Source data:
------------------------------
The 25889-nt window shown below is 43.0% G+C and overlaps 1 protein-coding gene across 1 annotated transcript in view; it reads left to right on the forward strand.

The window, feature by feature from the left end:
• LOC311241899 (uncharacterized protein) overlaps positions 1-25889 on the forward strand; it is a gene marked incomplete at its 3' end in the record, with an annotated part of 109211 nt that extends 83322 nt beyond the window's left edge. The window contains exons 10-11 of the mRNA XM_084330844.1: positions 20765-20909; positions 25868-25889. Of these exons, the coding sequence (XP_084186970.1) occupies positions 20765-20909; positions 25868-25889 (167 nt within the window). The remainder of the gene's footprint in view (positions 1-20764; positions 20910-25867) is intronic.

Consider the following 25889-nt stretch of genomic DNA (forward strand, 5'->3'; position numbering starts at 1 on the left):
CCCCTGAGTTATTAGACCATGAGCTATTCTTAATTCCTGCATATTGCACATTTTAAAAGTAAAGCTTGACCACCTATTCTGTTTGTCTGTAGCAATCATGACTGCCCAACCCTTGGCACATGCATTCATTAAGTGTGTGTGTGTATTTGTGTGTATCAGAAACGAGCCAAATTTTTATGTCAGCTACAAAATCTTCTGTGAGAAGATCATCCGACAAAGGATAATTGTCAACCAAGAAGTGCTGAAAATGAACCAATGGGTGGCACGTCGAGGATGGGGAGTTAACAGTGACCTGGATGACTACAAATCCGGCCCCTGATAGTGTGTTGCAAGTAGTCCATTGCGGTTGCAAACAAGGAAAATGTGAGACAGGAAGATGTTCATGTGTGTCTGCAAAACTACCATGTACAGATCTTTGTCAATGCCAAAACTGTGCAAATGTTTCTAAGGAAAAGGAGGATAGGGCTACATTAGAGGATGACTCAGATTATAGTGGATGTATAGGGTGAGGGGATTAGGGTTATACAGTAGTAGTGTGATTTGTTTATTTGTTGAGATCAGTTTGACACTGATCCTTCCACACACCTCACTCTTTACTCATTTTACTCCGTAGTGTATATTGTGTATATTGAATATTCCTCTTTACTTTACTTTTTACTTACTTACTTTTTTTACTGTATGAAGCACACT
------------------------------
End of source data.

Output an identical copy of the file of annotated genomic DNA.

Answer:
The 25889-nt window shown below is 43.0% G+C and overlaps 1 protein-coding gene across 1 annotated transcript in view; it reads left to right on the forward strand.

The window, feature by feature from the left end:
• LOC311241899 (uncharacterized protein) overlaps positions 1-25889 on the forward strand; it is a gene marked incomplete at its 3' end in the record, with an annotated part of 109211 nt that extends 83322 nt beyond the window's left edge. The window contains exons 10-11 of the mRNA XM_084330844.1: positions 20765-20909; positions 25868-25889. Of these exons, the coding sequence (XP_084186970.1) occupies positions 20765-20909; positions 25868-25889 (167 nt within the window). The remainder of the gene's footprint in view (positions 1-20764; positions 20910-25867) is intronic.

Consider the following 25889-nt stretch of genomic DNA (forward strand, 5'->3'; position numbering starts at 1 on the left):
CCCCTGAGTTATTAGACCATGAGCTATTCTTAATTCCTGCATATTGCACATTTTAAAAGTAAAGCTTGACCACCTATTCTGTTTGTCTGTAGCAATCATGACTGCCCAACCCTTGGCACATGCATTCATTAAGTGTGTGTGTGTATTTGTGTGTATCAGAAACGAGCCAAATTTTTATGTCAGCTACAAAATCTTCTGTGAGAAGATCATCCGACAAAGGATAATTGTCAACCAAGAAGTGCTGAAAATGAACCAATGGGTGGCACGTCGAGGATGGGGAGTTAACAGTGACCTGGATGACTACAAATCCGGCCCCTGATAGTGTGTTGCAAGTAGTCCATTGCGGTTGCAAACAAGGAAAATGTGAGACAGGAAGATGTTCATGTGTGTCTGCAAAACTACCATGTACAGATCTTTGTCAATGCCAAAACTGTGCAAATGTTTCTAAGGAAAAGGAGGATAGGGCTACATTAGAGGATGACTCAGATTATAGTGGATGTATAGGGTGAGGGGATTAGGGTTATACAGTAGTAGTGTGATTTGTTTATTTGTTGAGATCAGTTTGACACTGATCCTTCCACACACCTCACTCTTTACTCATTTTACTCCGTAGTGTATATTGTGTATATTGAATATTCCTCTTTACTTTACTTTTTACTTACTTACTTTTTTTACTGTATGAAGCACACT